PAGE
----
The debate on which one is better between teak and mahogany didn’t start today. The two are some of the most highly regarded hardwoods in the woodworking industry.
They are strong, durable, and weather-resistant. Above all, both boast strong aesthetic appeal, with elegant brown colors and striking grain patterns.
So, which one should you pick if you can only choose one of them? The following comprehensive comparison should make the often difficult decision a little easier.
Teak vs Mahogany: Which is the Better Hardwood for a Woodworking Project?
Generally, teak wood is better as it can last twice as long as mahogany and requires less maintenance. Teak is also slightly more beautiful (according to most woodworkers) and has a more attractive texture. As a result, teak makes more exclusive furniture and is more expensive than mahogany.
Teak vs Mahogany: The Basics
The following is a brief overview of each wood type to set the grounds for a head-to-head comparison of the two.
What’s Teak Wood?
Teak (Tectona grandis) is a tropical hardwood from the family Lamiaceae. It’s a large, deciduous tree that grows in mixed forests. It’s indigenous to four countries; Laos, Burma, India, and Thailand.
- Burmese teak
- Indonesian teak
- Indian teak
- African teak
- Thailand teak
- Name: Teak (Tectona grandis)
- Origin: India, Indonesia, Thailand, and Burma
- Color: Teak is physically attractive. It has a yellow-brown to dark golden brown heartwood with greyish or white sapwood.
- Grain and Texture: Straight grain with uneven texture. It has a medium luster with an oily feel.
- Physical properties: Teak is moderately hard and extremely durable, with low stiffness and shock resistance. It has a moderate bending strength.
Teak is primarily used in the furniture industry. Teak wood furniture is beautiful and strong. Teak furniture is also very durable.
Additionally, teak has applications in flooring, high-class joinery, and shipbuilding. It’s also an excellent choice for plywood and paneling.
What’s Mahogany Wood?
- Origin: Mahogany trees are semi-evergreen hardwood from the Meliaceae family, native to South America. They can grow to 200 feet and easily last 350+ years.
- Types: There are more than a dozen types of mahogany. However, the most common species are African mahogany, Honduras mahogany, and American mahogany.
- Color: Mahogany is dark reddish-brown wood. However, the deep reddish-brown color fades to a light to dark brown shade when polished.
- Grain and texture: Mahogany has a fine to medium texture and straight, even grain structure that sands easily.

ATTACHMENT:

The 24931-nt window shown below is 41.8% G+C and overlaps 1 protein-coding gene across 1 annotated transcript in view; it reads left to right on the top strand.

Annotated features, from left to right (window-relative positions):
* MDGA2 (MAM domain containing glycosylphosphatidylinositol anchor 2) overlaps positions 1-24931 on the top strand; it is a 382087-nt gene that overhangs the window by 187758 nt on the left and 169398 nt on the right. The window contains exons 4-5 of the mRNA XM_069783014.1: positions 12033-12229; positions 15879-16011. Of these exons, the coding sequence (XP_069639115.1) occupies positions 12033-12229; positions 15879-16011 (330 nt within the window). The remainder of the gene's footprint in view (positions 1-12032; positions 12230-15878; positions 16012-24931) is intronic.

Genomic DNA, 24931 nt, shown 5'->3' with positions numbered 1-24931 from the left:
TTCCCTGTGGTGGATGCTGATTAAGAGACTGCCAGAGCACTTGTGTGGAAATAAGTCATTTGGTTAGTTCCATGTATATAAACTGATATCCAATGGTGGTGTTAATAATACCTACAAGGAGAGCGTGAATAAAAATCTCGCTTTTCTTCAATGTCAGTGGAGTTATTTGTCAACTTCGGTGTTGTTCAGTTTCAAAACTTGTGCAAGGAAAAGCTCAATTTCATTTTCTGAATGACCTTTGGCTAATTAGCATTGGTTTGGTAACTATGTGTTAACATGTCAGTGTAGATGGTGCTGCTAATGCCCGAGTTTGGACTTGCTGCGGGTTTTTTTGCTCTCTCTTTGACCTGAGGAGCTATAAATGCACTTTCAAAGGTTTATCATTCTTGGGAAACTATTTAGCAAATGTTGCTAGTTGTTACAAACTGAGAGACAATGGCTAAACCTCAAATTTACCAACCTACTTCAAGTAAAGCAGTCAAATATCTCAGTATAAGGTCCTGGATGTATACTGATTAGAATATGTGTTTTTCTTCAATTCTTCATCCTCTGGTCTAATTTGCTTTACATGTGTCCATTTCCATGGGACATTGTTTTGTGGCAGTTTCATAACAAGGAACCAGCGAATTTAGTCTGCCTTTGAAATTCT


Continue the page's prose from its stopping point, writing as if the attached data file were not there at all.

- Uses: Common uses of mahogany lumber include making indoor and outdoor furniture, and luxury ship decking. Genuine mahogany wood makes beautiful, quality furniture.
Teak vs Mahogany: Head to Head
Now that you have a little background information on each wood type, the following is a head-to-head comparison to help you pick the best option for your next project.
Mahogany is slightly more appealing than teak. Granted, teak wood is more exclusive, and the dark golden brown color gives it a luxurious feel.
However, mahogany wood has the coveted deep reddish-brown color plus an enviable grain structure that looks like growth rings that don’t cut each other.
2. Grain patterns
Both teak and mahogany have a linear grain pattern or what most people call a straight grain. However, mahogany’s fine grain pattern is more appreciated and slightly more eye-catching.
Mahogany wood also has a softer texture than teak. Both have beautiful grains, though.
Teak is far more durable than mahogany. Although mahogany furniture is also very durable, and capable of lasting several decades, teak products can last a lifetime or longer.
Teak’s exceptional durability qualities are thanks to its natural oil content that allows it to resist decay, rot, and general degradation.
4. Weather resistance
Teak is more weather resistant than mahogany. Its natural oil allows it to withstand wet and cold weather better. It can also withstand prolonged exposure to the sun better.
Unfortunately, mahogany requires significant treatment to achieve the same level of weather resistance.
5. Insect and pest resistance